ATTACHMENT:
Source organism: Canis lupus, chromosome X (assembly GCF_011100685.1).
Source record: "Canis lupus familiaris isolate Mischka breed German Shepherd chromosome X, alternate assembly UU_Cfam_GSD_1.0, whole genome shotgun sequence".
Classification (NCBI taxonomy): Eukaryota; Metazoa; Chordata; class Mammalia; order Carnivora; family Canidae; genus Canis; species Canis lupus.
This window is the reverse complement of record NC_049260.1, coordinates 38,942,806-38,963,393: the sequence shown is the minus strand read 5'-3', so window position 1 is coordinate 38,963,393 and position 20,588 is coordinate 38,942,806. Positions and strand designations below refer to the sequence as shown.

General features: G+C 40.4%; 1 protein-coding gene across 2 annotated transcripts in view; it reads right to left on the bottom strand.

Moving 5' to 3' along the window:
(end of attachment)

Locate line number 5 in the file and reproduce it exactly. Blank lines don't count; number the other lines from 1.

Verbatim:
General features: G+C 40.4%; 1 protein-coding gene across 2 annotated transcripts in view; it reads right to left on the bottom strand.